- It is always possible that you won’t have to wait until next year to take advantage of your new purchases. We contacted Met Éireann earlier this week to enquire about the possibility of an Indian summer to coincide with kids going back to school.
We were told to expect cool, wet and blustery weather for the rest of the week, with the slim possibility of some sunshine on Saturday evening, although with temperatures unlikely to get much higher than 18 degrees, it’s unlikely to be warm enough to take the wrapping off the newly purchased decking.
Some online scams are so blindingly obvious that it’s hard not to think that anyone who is fooled by them kind of deserves it. The widow of a sub-Saharan dictator is never going to send you a semi-literate e-mail completely out of the blue because she wants to share a suitcase filled with blood diamonds with you, and you haven’t won the Spanish lottery, mainly because you haven’t bought a ticket for the Spanish lottery, no matter what that letter says.
And the “lawyer” from Burkina Faso who sends you a message after apparently finding your name on a “register of good persons” asking if you’d have any interest in taking part in some class of insurance fraud in order to secure millions of euro left intestate by some random chap who shares your surname is probably not a real lawyer.
However, there are other online initiatives that are not scams but which nevertheless persuade you to spend money unnecessarily. They’re professional, convincing and legal too. The scores of websites, for instance, that offer to process the travel authorisation that all US-bound travellers now need are slick. They do their level best to create the impression that they offer consumers a great deal when they are just charging for a service that is freely available elsewhere.
Like it or loathe it, it can’t be denied that Irish Rail has been running some exceptionally good value-for-money online offers over the course of the summer, with one-way tickets on all intercity routes costing just €10.
The company clearly wants to encourage more automated online bookings in order to reduce staff numbers selling actual tickets. Another carrot being offered to rail users who book online is a relatively new seat reservation system which is supposed to allow people book ahead and show up at the last minute safe in the knowledge that a seat will be waiting for them.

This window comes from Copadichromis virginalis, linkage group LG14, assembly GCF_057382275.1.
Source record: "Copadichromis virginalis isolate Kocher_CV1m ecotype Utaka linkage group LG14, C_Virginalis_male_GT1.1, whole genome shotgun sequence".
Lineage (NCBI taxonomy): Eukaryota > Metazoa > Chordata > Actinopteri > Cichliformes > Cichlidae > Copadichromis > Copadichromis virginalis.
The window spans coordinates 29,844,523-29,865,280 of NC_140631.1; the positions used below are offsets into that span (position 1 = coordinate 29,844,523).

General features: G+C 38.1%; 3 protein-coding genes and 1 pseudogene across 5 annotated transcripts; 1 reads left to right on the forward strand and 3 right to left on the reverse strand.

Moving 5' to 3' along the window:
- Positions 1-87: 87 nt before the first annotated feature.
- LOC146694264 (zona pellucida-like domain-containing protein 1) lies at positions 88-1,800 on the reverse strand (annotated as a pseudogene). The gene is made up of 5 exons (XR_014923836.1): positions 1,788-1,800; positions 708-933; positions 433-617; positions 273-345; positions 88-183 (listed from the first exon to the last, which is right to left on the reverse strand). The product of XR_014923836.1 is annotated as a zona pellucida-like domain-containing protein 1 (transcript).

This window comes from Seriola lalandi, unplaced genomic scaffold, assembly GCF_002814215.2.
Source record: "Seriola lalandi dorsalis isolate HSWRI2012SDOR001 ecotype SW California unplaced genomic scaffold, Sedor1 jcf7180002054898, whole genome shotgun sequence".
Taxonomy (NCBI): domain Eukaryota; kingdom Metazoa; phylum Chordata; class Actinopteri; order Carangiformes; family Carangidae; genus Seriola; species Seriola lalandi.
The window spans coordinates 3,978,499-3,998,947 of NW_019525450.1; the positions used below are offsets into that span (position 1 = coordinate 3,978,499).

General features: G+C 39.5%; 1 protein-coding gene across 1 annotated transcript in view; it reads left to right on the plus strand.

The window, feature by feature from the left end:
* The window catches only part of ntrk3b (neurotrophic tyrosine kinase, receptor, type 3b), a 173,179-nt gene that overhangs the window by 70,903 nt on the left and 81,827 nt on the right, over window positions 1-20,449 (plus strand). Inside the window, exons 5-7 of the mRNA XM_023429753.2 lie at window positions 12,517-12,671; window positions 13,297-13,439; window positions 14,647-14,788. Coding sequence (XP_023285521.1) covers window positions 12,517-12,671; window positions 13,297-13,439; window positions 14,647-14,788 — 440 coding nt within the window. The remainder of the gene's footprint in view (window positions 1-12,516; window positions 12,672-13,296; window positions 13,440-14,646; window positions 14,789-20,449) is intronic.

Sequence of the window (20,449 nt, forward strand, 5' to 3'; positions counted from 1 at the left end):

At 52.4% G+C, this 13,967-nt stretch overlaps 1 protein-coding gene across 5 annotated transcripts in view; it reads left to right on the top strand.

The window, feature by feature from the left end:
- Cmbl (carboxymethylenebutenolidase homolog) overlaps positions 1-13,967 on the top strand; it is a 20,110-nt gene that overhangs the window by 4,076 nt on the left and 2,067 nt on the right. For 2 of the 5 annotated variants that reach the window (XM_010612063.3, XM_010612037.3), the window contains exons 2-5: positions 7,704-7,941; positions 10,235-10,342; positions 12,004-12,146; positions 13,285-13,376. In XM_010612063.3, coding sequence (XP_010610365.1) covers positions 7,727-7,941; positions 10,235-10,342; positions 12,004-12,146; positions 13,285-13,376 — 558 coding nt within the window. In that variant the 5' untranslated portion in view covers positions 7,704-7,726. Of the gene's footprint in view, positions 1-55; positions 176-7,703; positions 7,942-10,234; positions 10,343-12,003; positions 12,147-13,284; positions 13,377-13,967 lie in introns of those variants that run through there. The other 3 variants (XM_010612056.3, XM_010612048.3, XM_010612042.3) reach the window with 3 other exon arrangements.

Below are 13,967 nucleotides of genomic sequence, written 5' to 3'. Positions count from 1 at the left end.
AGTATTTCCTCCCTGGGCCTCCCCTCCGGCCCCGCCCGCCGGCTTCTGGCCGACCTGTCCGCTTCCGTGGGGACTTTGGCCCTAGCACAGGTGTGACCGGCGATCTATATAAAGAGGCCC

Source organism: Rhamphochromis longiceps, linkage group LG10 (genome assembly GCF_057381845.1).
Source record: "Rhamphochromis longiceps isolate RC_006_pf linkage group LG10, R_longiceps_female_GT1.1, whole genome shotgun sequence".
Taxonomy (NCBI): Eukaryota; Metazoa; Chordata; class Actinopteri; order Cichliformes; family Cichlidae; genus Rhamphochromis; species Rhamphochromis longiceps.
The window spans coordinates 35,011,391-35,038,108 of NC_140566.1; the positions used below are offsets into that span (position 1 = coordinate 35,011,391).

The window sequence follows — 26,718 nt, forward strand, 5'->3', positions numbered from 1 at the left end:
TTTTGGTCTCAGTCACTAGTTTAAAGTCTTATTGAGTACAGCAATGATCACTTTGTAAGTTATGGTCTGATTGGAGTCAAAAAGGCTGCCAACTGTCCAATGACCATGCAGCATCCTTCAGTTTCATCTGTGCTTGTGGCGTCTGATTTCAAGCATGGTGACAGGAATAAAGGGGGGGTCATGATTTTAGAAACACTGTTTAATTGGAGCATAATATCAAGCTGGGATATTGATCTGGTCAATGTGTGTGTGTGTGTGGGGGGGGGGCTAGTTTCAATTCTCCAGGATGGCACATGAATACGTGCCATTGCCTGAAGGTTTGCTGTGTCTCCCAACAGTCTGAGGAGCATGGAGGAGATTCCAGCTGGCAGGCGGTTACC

The Cliffs of Moher, Ireland’s second most popular tourist destination behind the Guinness Storehouse, is currently competing with 28 other natural marvels including the Amazon, the Grand Canyon and the Great Barrier Reef to become one of the seven natural wonders of the world.
But it is not the natural beauty of the vertiginous cliffs but the charges associated with visiting them that has left many Pricewatch readers wondering. The cliffs attract in the region of one million tourists every year, many of whom – at least those who drive – have to pay €8 to park near the site.
Effectively, this is an admission charge to see the cliffs because it is almost impossible to avoid. Given their remoteness, most would find them hard to walk or cycle to and while public transport in the area is better than at some other rural tourist spots – it is serviced by eight buses a day during the summer – it’s hardly enough to cater for all visitors. Those who take a chance and park on the road adjacent to the cliffs are liable for a €40 fine.
I passed on just some of Ryanair’s “faults” submitted by “readers” on to its head of communications this morning and got the following response. I’ll say nothing about it…
Thanks for your latest email received at 10:18am this morning claiming a “very tight deadline” and seeking a response by lunchtime. We never realised that a consumer column had such tight deadlines! We trust that our responses will receive equal prominence.
Firstly, we asked you (not claimed readers) to set out what you meant by “all its (Ryanair’s) faults” and note that you have failed to do so. Instead you have sought subjective and patently unrepresentative “things” from claimed Price Watch readers. Since you won’t/can’t back up your claim may we respond to these so called “readers” claims as follows: